By Kent McFarland
In April the northern forest is bare with cold desire. Blades of wild leeks slice through the soggy, brown remains of autumn to release sweet-onion perfume. Bright white Bloodroot opens for wild bees. A Ruby-crowned Kinglet, his head ablaze, sings a hurried tee-tee-tee-tee, tew-tew-tew-tu-tu-tu-tu, teedle-dee! teedle-dee! teedle-dee! Spotted Salamanders, black with yellow polka-dots, slimy slithering clowns, crawl by night to forest pools for their vernal nuptials. The sweet smell of soil rises to our nose. Streptomyces bacteria awaken as the soil warms and spew chemical weapons against other bacteria, which to us has a distinct earthy smell. April leaves none of our senses void. Here’s our guide to the damp month.
The Eagle Has Landed
Historical information on bald eagles in Vermont is limited; however, eagles were considered rare summer residents in the early 1900s. A pair was known to have nested on Lake Bomoseen in the central part of the state in the 1940s. After missing from the state for many years, in August 2008, a successful nest and fledging was confirmed in Concord, and two more nests were confirmed in 2009.
Recently, breeding Bald Eagle populations continue to hold steady in Vermont, but have not yet recovered enough to be removed from Vermont’s endangered species list. Eagles produced 16 fledglings in 2015, lower than the recent record of 26 fledglings in 2013. “The 2015 winter was especially severe in March and early April when most eagles are incubating their eggs, which likely had a negative impact on nesting success,” said John Buck, Vermont Fish and Wildlife biologist.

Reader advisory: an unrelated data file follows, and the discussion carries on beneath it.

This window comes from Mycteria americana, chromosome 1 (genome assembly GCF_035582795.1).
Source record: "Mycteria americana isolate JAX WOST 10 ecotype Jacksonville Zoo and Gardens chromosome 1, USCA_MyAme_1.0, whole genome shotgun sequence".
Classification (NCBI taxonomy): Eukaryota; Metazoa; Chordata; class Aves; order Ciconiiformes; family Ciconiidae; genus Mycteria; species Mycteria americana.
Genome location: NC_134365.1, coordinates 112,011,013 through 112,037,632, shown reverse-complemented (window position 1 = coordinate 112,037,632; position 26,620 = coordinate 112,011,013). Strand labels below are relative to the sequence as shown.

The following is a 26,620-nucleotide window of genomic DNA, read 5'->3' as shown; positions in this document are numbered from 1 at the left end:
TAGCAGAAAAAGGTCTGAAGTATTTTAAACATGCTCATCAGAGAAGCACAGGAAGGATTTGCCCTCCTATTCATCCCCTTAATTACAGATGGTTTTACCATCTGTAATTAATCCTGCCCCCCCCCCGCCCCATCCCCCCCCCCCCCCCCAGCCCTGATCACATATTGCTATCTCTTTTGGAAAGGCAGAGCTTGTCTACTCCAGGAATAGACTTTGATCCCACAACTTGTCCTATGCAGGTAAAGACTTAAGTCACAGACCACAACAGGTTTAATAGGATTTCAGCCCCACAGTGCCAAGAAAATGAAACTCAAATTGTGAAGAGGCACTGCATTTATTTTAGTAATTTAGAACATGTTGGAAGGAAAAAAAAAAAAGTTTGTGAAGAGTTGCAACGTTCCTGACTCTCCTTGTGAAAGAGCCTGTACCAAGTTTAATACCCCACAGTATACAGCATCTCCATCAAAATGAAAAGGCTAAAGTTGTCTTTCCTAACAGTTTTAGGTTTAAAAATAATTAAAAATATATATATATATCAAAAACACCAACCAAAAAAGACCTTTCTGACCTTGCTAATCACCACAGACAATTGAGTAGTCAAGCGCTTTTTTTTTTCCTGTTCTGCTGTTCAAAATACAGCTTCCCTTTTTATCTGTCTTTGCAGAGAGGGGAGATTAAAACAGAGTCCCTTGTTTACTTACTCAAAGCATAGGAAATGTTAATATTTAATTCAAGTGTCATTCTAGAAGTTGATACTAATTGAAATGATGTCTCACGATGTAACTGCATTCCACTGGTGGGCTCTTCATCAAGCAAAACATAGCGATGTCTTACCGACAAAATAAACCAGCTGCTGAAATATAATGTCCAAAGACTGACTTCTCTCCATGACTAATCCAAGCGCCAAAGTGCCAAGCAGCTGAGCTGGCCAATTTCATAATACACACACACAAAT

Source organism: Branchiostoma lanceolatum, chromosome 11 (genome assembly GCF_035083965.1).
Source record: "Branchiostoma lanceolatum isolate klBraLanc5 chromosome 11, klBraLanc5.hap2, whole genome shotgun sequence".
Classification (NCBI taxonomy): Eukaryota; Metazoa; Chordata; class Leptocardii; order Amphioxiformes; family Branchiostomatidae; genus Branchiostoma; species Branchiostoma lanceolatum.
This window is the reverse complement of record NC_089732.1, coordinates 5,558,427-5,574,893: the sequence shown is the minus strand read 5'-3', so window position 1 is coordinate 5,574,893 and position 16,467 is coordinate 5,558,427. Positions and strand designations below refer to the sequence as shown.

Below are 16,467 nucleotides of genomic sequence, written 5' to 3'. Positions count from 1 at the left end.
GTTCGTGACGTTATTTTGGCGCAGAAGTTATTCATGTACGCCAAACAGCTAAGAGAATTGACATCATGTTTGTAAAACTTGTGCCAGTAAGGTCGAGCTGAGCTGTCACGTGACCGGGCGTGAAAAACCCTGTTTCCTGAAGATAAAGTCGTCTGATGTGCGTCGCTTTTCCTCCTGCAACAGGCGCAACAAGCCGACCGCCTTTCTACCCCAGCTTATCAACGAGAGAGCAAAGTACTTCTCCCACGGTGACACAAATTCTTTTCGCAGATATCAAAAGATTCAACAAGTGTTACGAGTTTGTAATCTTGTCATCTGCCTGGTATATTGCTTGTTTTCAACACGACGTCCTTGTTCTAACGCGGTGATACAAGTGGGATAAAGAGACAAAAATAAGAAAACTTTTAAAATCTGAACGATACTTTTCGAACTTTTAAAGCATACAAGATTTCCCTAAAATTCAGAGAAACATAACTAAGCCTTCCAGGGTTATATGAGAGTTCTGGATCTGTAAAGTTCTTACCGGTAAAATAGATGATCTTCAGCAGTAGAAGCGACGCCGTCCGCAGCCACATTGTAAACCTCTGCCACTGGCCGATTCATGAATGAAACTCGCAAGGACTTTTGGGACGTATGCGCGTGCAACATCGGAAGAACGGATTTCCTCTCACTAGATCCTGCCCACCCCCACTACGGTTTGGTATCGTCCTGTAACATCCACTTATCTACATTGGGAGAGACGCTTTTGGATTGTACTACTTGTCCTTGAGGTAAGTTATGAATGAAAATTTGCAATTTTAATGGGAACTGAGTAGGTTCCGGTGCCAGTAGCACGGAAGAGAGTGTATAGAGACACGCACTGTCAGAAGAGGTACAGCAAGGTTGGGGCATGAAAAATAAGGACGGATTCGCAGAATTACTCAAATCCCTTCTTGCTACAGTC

“While we can’t influence the weather, we can assist bald eagle recovery by identifying and protecting the critical habitat that is essential to their survival,” said Buck. “Bald Eagles usually nest and feed near open bodies of water. Conserving these sites, especially nests, will help to ensure the eagle population makes a successful comeback to Vermont.”
In Vermont, Bald eagles typically nest in tall trees with broad visibility and sturdy branches located near lakes and rivers. Adults show a strong tendency for fidelity to their breeding areas, and will often use the same nest for many years. The nest tree requires sturdy branches to support the growing weight of the nest as materials are added each year. Nests are usually located approximately 50 to 60 feet high and 5 to 30 feet below the top of a live tree.
Egg-laying generally begins from early March through as late as early May in the Northeast. Clutch sizes range from one to three eggs. Incubation lasts about 35 days. Competition for food in the nest can be fierce and the youngest chick often dies. Fledging occurs at 11 to12 weeks after hatching. Parental care may continue for up to three months after they leave the nest. The entire breeding cycle, from courtship to fledgling independence, takes at least six to seven months.
You can see where eagles have been sighted on Vermont eBird. If you find a nest site, please report it to the Vermont Fish and Wildlife Department or VCE. Please do not approach or disturb nesting areas.
The next act in this vernal drama happens with the next warm rains of April. Vernal pools come alive with mating amphibians. Stars on this stage here in Vermont include Spotted and Jefferson’s Salamanders, Wood Frog, Spring Peepers, and more. In April, You can find many of these courting and mating in ponds at night.